Properly functioning adrenal glands secrete a balanced amount of steroid hormones. Physical stress, emotional stress, an environmental challenge can ‘stress’ the adrenals. Eventually, chronic stress puts such a load on the delicate glands that they are unable to produce sufficient hormone amounts. While levels cortisol drop, other hormone levels suffer, as well. The severity of dysfunction reflects the severity of stress, the duration of stress, genetic predisposition, and dietary habit.
Adrenal fatigue can range from minor to severe failure. Addison’s disease is the most severe form of adrenal fatigue. Named for the first physician to write and teach about it, Sir Thomas Addison described AF in 1855.
The most severe form is life-threatening if left untreated. As first described, adrenal failure was a result of chronic tubercular infection to the glands. The resulting structural damage to the adrenal glands led to prolonged illness and death. Other causes of profound adrenal failure include metastatic (and primary) neoplasm. This severe form of AF occurs in only about 4 persons per 100,000, general population.
Patients treated traditionally for Addison’s Disease are prescribed corticosteroids. It is expected that treatment will be life-long. The current belief is that 70% of cases of Addison’s disease are the result of auto-immune disease.
But stress can also take its toll in less obvious ways, like an abscessed tooth, a bout of the flu, intense physical exertion, a severe quarrel with a loved one, pressure at the workplace, an unhappy relationship, environmental toxins, poor diet, etc. If these smaller stresses occur simultaneously, accumulate or become chronic, and the adrenals have no opportunity to fully recover, adrenal fatigue may result. Often the causes of adrenal fatigue are so obvious because the face of combined stresses may present so differently. It is the summation or bundle of stresses, recognized or not, as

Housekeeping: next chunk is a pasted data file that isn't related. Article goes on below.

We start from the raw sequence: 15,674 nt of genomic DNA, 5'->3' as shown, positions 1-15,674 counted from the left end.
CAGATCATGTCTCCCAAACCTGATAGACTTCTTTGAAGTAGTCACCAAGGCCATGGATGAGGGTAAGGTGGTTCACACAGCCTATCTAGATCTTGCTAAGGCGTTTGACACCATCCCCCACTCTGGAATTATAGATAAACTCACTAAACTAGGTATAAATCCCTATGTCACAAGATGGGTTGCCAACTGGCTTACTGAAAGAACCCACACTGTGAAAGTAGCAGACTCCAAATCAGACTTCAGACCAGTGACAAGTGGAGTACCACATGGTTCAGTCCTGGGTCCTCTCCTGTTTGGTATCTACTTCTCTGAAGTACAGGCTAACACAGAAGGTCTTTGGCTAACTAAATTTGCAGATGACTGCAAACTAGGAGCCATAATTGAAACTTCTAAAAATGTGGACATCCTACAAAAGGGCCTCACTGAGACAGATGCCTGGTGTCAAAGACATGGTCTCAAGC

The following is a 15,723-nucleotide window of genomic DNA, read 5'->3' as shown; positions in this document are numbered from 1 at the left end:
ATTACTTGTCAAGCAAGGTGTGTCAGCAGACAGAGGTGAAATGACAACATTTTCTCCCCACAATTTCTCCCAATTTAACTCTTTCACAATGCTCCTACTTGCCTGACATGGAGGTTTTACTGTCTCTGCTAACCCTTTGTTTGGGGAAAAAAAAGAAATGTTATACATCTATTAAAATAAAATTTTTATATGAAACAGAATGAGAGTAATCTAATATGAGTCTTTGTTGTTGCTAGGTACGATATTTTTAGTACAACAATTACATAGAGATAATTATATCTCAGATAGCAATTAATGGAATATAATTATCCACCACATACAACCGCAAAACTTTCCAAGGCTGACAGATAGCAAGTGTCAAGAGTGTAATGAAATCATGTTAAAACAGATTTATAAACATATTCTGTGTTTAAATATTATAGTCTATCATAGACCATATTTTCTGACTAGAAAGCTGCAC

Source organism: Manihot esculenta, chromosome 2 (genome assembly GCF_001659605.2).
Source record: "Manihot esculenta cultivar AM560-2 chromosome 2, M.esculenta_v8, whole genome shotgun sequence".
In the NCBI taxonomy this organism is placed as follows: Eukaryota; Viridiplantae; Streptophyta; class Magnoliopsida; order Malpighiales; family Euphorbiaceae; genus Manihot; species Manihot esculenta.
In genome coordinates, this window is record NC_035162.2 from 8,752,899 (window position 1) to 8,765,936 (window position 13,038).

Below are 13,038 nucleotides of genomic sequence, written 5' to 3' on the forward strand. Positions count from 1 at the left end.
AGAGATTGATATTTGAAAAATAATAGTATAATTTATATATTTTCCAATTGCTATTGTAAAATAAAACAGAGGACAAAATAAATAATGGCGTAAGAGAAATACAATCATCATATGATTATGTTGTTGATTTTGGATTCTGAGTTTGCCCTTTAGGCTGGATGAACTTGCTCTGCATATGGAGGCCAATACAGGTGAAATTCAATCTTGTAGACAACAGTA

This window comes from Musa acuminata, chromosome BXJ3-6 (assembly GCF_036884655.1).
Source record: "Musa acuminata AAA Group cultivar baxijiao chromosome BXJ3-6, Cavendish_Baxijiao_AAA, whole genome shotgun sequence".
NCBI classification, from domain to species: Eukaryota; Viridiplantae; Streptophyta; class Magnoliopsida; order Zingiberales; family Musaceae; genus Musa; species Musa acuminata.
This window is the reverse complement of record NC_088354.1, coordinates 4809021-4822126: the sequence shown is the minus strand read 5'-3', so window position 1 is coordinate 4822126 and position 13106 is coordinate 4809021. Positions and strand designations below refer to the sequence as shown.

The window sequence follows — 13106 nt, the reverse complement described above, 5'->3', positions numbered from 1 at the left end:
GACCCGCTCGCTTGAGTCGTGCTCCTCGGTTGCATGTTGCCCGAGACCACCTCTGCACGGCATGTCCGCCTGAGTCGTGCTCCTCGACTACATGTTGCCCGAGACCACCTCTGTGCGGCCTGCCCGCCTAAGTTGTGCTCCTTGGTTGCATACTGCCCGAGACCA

well as the intensity of each stress, the frequency plus the duration, all in the entirety that establishes stress load.
Causes of Adrenal Fatigue
Adrenal fatigue, in all its mild and severe forms, is usually caused by some form of stress. Stress can be physical, emotional, psychological, environmental, infectious, or a combination of these. It is important to know that your adrenals respond to every kind of stress the same, whatever the source.